Abstract

The global emphasis on performance-based assessment marginalises teachers' professional work with assessment and affects what is valued and devaluated in education. Thus, it affects students, teachers and schools, how the education system is governed, external experts, educational industry and societies. The programme Assessment for learning (AfL), which developed in the wake of the comprehensive high stakes test regime in England in the 1980s, was initially meant to counteract the democratic deficit caused by the increasing focus on metrics and large-scale assessments. As a backdrop, this chapter discusses performance standards in assessment and their consequences and then asks: What potential do professional standards in assessment have compared to current performance standards, and what do professional standards in assessment look like? The following argument is elaborated: In the endeavour to make education meaningful and relevant for students and societies, there is a need to shift from a focus on (global) standards for assessing students' performance to a focus on professional standards for teachers' work in assessment.

Part 3 Futures

Abstract

This chapter unpacks the ontological conjectures underlying economy-oriented standardisation of educational institutions, practices and processes and reflects on alternative – and arguably more desirable – rationales for standardisation in education. Drawing from the works of Maxine Greene and John Dewey, as well as Critical Theory, this chapter contrasts the future-oriented educational concepts at the foundation of economy-directed standardisation – which are oriented on the attainment of certain future ‘outcomes’ – with standardisation rationales based on present-oriented educational theories that derive the purpose of education from educational experience and interaction.

Abstract

This chapter contributes to the field of educational standardisation by critically discussing the recent preoccupation with social and emotional abilities as performance standards in education policies and curriculum. The chapter is philosophical-theoretical in scope and sheds light on standardisation of social and emotional abilities through the different theoretical layers of the Foucauldian notion of governmentality. By bringing the writings of the late Foucault to the fore, I will argue that the power structures imbued in social and emotional standards are not merely oppressive and vertical structures of subjection, but can also be seen as enabling, relational and productive means for subjectivation. Thus, although social and emotional standards certainly can be seen as governmental measures in the production of a flexible, diligent, self-managing workforce, ensuring the kind of transferable non-cognitive skills that are so much needed in the knowledge economy, educators can ambiguously also construct public spaces for political-ethical self-creation and resistance in context of these ‘standards of the self’.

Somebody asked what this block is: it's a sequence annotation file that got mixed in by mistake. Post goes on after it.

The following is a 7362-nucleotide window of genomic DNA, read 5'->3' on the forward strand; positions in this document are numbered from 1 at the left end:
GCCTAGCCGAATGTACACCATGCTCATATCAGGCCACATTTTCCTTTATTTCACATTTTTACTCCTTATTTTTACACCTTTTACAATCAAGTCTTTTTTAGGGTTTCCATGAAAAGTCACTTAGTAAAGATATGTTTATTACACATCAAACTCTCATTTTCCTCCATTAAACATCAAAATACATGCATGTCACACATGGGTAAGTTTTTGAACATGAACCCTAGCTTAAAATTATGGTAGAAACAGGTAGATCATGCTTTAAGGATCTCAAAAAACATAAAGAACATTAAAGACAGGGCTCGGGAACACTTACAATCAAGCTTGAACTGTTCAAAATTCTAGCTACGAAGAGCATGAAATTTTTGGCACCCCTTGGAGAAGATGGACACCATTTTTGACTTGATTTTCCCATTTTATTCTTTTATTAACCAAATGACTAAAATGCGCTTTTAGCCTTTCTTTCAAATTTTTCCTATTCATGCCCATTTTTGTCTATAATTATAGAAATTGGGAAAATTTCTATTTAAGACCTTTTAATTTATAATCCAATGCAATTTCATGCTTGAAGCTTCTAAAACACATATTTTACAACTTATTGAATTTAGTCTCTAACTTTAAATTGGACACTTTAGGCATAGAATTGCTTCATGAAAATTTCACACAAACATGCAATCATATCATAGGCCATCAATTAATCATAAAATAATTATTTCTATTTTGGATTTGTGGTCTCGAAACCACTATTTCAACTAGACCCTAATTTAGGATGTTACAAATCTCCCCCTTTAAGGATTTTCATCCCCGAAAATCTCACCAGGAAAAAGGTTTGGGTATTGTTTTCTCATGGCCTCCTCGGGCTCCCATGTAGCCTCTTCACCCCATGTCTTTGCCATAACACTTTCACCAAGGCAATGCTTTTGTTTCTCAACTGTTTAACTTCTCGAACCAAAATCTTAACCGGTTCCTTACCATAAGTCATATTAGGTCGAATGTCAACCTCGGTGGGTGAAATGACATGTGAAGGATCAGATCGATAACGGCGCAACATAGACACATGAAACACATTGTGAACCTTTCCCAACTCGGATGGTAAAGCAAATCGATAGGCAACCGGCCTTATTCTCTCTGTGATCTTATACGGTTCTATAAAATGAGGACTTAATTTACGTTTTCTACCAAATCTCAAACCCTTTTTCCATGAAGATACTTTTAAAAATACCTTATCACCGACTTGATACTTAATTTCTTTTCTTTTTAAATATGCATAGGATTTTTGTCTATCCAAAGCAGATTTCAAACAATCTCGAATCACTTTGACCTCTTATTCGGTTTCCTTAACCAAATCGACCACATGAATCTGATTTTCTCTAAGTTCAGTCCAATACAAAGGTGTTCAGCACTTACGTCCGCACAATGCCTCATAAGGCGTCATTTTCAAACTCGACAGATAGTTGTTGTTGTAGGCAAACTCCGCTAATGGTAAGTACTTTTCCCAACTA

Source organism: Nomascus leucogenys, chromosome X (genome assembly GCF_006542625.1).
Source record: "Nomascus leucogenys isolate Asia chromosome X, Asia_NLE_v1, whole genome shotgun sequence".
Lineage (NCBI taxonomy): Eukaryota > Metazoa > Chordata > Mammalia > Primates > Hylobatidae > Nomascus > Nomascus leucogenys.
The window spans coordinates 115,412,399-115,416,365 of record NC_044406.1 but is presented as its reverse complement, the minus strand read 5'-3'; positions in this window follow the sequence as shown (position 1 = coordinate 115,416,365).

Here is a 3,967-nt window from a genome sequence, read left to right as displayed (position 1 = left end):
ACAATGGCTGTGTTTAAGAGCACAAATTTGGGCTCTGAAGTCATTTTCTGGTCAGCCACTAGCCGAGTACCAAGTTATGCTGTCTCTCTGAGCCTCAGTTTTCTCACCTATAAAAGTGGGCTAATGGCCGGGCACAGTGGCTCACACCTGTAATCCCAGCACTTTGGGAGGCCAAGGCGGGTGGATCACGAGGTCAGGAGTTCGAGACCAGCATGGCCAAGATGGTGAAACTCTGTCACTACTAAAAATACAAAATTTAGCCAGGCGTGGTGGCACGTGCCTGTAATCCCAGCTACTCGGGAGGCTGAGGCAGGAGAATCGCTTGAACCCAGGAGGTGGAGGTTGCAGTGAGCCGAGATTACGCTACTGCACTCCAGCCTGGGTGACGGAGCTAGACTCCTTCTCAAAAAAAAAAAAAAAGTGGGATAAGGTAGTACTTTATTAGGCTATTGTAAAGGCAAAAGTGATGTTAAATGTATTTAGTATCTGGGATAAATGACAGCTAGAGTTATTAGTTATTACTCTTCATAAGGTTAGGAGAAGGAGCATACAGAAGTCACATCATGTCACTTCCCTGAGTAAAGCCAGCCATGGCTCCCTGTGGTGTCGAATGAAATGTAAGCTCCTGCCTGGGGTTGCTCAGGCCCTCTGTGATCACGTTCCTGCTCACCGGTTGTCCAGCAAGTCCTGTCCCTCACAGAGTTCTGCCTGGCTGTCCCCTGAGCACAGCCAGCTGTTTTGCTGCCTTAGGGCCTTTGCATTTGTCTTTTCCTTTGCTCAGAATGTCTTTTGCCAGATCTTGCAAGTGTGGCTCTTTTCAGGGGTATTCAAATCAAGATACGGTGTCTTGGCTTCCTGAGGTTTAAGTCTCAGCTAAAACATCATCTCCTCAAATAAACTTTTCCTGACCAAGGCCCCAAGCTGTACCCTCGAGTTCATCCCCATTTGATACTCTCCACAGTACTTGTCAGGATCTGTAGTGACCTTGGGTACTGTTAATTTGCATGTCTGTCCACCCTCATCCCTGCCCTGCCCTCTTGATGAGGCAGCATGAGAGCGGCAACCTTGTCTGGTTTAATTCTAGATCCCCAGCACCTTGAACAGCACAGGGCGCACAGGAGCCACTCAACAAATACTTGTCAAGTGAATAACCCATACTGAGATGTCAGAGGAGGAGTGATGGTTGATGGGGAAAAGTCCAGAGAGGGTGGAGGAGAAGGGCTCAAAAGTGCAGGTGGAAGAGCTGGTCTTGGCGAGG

Abstract

In this chapter we open up questions about educational standardisation by thinking through the possibilities of the theoretical work on Totally Pedagogised Societies (TPSs) initially developed by Basil Bernstein (2001). In relation to new modes of teacher professionalism, including the introduction of standardisation measures, researchers have drawn on Bernstein's sociological concepts, including the concept of the TPS (Robertson & Sorenson, 2018). Studies, drawing on the concept of the TPS, have tended to focus on the power scape or power reach of international organisations into pedagogic acts across time space – from cradle to grave, in and out of schools. We seek here to move the analytical possibilities for TPS where the focus on the ‘total’ part of the concept is often read and understood as ‘totalising’ (see, for example, Gewirtz, Mahony & Hextall, 2009; Ball, 2009) and deterministic. Instead, we extend work on the TPS and theorise the redesign of standardisation.

Index

Pages 233-238
Content available
Cover of Educational Standardisation in a Complex World
DOI
10.1108/9781800715899
Publication date
2022-04-20
Editors
ISBN
978-1-80071-590-5
eISBN
978-1-80071-589-9